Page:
Which means- Beer, malt liquor, wine and distilled spirits only in a restaurant.

    Here is the law covering the food service requirements for both permits:

    CHAPTER 32. PRIVATE CLUB REGISTRATION PERMIT
    Sec. 32.03. QUALIFICATIONS FOR PERMIT. (g) The club must provide regular food service adequate for its members and their guests.

    CHAPTER 28. MIXED BEVERAGE PERMIT
    Sec. 28.18. FOOD AND BEVERAGE CERTIFICATE. (a) A holder of a mixed beverage permit may be issued a food and beverage certificate by the commission if the gross receipts of mixed beverages sold by the holder are 50 percent or less of the total gross receipts from the premises.
    (b) An applicant or holder of a food and beverage certificate shall have food service facilities for the preparation and service of multiple entrees. The commission shall adopt rules as necessary to assure that the holder of a food and beverage certificate maintains food service on the premises for which a food and beverage certificate has been issued.

    And here is what the TABC has to say about age verification:

    State Law
    Texas state law does not require that a person over 21 provide any identification to purchase alcohol in Texas. There is nothing in the law that declares specific forms of ID as “valid” for an alcohol purchase.

    The proof of identification may include a driver’s license issued by any state, a U.S. passport, a military identification card or any other ID issued by a state or the federal government.

    For that reason, since store clerks, wait staff, and bartenders can be held criminally liable for selling alcohol to a minor, they often require a photo ID issued by a governmental agency, to prove that the person really is 21.

    What’s acceptable in any establishment is a matter of that establishment’s private business policies. If the patron is obviously over 21, the establishment may not require any ID at all.

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  • October 28, 2010 at 10:06 am
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    @N.F.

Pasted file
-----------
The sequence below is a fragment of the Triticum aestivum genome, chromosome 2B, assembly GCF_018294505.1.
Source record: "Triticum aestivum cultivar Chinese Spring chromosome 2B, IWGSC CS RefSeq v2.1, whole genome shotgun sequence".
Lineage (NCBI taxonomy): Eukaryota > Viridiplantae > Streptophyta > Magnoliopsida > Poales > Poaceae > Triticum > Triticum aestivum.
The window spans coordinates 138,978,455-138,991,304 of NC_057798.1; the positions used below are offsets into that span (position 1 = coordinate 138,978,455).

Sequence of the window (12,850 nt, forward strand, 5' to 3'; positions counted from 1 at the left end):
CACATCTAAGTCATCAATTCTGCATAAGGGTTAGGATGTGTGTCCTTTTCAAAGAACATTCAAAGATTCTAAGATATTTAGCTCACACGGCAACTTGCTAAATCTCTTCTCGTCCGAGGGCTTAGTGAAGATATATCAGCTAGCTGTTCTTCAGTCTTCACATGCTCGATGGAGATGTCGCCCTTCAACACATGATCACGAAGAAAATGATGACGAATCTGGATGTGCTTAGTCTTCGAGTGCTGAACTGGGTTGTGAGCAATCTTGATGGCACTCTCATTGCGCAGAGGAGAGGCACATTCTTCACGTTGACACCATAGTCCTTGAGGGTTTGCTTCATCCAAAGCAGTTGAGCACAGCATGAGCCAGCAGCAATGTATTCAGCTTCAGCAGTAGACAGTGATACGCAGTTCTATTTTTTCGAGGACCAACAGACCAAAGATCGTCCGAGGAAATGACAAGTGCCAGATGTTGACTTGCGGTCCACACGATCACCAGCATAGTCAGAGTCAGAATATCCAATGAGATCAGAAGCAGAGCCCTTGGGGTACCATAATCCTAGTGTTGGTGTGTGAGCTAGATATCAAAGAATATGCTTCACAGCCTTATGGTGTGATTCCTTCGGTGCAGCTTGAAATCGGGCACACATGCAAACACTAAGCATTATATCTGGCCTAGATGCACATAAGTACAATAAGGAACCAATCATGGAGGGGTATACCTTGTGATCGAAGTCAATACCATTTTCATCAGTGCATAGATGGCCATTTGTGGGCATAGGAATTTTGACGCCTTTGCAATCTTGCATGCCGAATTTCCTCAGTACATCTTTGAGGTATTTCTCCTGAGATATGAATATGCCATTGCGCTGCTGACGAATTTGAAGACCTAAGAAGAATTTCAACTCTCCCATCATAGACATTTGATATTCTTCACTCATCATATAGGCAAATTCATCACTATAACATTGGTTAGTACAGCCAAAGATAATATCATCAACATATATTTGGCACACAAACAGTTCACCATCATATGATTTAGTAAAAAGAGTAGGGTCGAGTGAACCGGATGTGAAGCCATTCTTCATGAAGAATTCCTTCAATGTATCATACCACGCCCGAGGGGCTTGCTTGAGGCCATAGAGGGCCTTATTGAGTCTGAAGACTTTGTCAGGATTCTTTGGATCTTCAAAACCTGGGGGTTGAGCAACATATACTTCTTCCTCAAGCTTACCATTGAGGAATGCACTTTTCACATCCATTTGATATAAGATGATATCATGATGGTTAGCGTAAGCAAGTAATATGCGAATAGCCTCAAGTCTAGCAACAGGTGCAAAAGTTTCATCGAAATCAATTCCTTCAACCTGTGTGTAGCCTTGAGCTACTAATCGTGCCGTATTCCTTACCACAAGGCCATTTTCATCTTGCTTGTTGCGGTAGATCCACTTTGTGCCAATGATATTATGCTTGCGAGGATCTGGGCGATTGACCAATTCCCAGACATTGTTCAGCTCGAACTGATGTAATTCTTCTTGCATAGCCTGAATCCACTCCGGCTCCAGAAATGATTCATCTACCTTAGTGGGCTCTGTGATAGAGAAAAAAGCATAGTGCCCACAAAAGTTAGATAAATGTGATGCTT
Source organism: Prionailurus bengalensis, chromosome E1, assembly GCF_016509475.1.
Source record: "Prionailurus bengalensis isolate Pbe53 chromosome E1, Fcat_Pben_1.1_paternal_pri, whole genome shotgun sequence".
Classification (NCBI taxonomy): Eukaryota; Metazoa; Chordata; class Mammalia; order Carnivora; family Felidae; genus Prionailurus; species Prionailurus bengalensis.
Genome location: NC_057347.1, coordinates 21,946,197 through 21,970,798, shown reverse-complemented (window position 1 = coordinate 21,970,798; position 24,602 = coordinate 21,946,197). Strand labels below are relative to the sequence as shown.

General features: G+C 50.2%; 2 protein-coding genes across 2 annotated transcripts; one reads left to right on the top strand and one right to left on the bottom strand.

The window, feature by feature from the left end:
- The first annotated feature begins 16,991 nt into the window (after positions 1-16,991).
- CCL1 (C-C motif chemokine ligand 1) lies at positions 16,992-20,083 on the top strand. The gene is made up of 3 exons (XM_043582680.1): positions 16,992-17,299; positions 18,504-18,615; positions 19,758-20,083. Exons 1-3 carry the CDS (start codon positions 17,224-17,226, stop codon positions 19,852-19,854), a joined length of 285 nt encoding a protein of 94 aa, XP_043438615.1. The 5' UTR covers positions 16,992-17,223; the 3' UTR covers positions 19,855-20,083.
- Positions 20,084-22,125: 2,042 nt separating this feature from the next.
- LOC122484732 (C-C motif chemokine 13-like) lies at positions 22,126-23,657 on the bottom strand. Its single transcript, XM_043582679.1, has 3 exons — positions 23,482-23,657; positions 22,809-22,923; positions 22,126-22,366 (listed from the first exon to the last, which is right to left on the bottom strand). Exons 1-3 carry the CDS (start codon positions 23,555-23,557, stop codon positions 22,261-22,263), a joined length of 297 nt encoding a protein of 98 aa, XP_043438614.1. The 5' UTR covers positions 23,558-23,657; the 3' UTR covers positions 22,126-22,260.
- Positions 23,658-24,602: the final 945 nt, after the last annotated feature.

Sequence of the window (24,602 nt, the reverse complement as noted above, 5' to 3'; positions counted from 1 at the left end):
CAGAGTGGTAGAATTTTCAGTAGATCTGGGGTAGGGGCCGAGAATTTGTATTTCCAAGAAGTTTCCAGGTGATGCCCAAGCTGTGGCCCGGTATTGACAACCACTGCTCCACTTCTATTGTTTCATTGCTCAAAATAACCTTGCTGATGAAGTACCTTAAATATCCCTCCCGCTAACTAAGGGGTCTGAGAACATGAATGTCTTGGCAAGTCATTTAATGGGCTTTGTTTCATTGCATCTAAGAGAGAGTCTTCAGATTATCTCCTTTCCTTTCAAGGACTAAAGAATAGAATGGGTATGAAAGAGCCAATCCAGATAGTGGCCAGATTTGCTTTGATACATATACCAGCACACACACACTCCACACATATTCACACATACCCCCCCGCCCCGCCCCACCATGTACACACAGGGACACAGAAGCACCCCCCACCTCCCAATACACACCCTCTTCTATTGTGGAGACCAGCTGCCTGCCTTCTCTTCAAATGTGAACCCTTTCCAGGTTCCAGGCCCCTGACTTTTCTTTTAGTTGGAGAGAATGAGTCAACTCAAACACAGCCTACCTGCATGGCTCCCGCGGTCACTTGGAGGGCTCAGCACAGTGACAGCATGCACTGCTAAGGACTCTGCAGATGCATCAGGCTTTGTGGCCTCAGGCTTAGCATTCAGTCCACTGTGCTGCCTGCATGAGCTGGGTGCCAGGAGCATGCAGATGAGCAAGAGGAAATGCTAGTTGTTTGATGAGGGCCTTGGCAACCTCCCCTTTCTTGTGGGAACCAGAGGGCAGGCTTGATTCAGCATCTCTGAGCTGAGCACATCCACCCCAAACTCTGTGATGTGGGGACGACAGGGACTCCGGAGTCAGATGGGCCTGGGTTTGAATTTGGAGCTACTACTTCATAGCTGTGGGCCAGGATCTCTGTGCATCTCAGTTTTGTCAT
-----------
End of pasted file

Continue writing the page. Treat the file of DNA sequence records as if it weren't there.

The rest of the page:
I’ve been to the Dallas County Board of Elections (where PAC files are kept), and could not find the campaign finance reports for Mayor Coffee/Kelly Walker’s PAC. I spoke with elections administrator Bruce Sherbet, who checked the file four times over two days to ensure I was correct in my assessment.

    Sherbet went so far as to call University Park officials, to check if the reports had been erroneously filed there.
    If Mayor Coffee’s PAC did file them correctly and I’m mistaken, please let me know; I’d like to see them.

    Two stories (regarding this topic) will run in this week’s Park Cities People: one breaking down each proposition and the private club law, and one regarding the finances of each side. I hope you all find them informative.

    Thanks for the banter.

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  • October 28, 2010 at 10:11 am
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    NF, you are saying you are speaking from experience with the private club verification process. I am simply asking you to share your experience. You seem to believe that it is provides protection, and I am trying to understand how. If we’re going to use a position to bolster support for a no vote, please help me to understand how you came to your conclusion (I haven’t voted yet). Only one person in a party has to present ID at a restaurant, so where does the sense of protection come from? How are permitted premises “more careful” in dry areas than wet areas? Are you saying that Lubbock has less college student drinking than Austin because it is dry? With so little to do in Lubbock other than drink, I don’t believe that is the case.